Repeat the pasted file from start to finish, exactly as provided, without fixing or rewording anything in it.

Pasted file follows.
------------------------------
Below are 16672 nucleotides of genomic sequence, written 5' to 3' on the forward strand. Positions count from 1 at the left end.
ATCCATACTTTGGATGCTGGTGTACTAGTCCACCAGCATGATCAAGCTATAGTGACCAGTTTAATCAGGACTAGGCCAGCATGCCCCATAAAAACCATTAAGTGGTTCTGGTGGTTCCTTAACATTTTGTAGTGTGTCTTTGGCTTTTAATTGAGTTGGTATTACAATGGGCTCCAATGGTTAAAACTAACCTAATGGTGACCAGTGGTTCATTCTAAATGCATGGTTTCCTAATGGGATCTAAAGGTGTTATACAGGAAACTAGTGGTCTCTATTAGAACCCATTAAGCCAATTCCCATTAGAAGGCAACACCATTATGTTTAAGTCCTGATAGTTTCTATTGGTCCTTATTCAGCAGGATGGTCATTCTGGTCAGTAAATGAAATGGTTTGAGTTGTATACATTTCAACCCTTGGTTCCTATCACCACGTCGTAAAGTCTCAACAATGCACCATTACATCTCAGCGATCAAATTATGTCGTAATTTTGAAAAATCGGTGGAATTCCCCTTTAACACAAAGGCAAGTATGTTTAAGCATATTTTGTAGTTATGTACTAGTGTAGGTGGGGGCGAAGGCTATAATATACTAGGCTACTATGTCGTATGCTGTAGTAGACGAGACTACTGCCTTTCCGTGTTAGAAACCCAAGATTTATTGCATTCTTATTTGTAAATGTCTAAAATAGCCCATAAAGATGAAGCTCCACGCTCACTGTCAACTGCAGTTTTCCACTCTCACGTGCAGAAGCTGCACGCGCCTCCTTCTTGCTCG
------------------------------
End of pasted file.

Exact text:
Below are 16672 nucleotides of genomic sequence, written 5' to 3' on the forward strand. Positions count from 1 at the left end.
ATCCATACTTTGGATGCTGGTGTACTAGTCCACCAGCATGATCAAGCTATAGTGACCAGTTTAATCAGGACTAGGCCAGCATGCCCCATAAAAACCATTAAGTGGTTCTGGTGGTTCCTTAACATTTTGTAGTGTGTCTTTGGCTTTTAATTGAGTTGGTATTACAATGGGCTCCAATGGTTAAAACTAACCTAATGGTGACCAGTGGTTCATTCTAAATGCATGGTTTCCTAATGGGATCTAAAGGTGTTATACAGGAAACTAGTGGTCTCTATTAGAACCCATTAAGCCAATTCCCATTAGAAGGCAACACCATTATGTTTAAGTCCTGATAGTTTCTATTGGTCCTTATTCAGCAGGATGGTCATTCTGGTCAGTAAATGAAATGGTTTGAGTTGTATACATTTCAACCCTTGGTTCCTATCACCACGTCGTAAAGTCTCAACAATGCACCATTACATCTCAGCGATCAAATTATGTCGTAATTTTGAAAAATCGGTGGAATTCCCCTTTAACACAAAGGCAAGTATGTTTAAGCATATTTTGTAGTTATGTACTAGTGTAGGTGGGGGCGAAGGCTATAATATACTAGGCTACTATGTCGTATGCTGTAGTAGACGAGACTACTGCCTTTCCGTGTTAGAAACCCAAGATTTATTGCATTCTTATTTGTAAATGTCTAAAATAGCCCATAAAGATGAAGCTCCACGCTCACTGTCAACTGCAGTTTTCCACTCTCACGTGCAGAAGCTGCACGCGCCTCCTTCTTGCTCG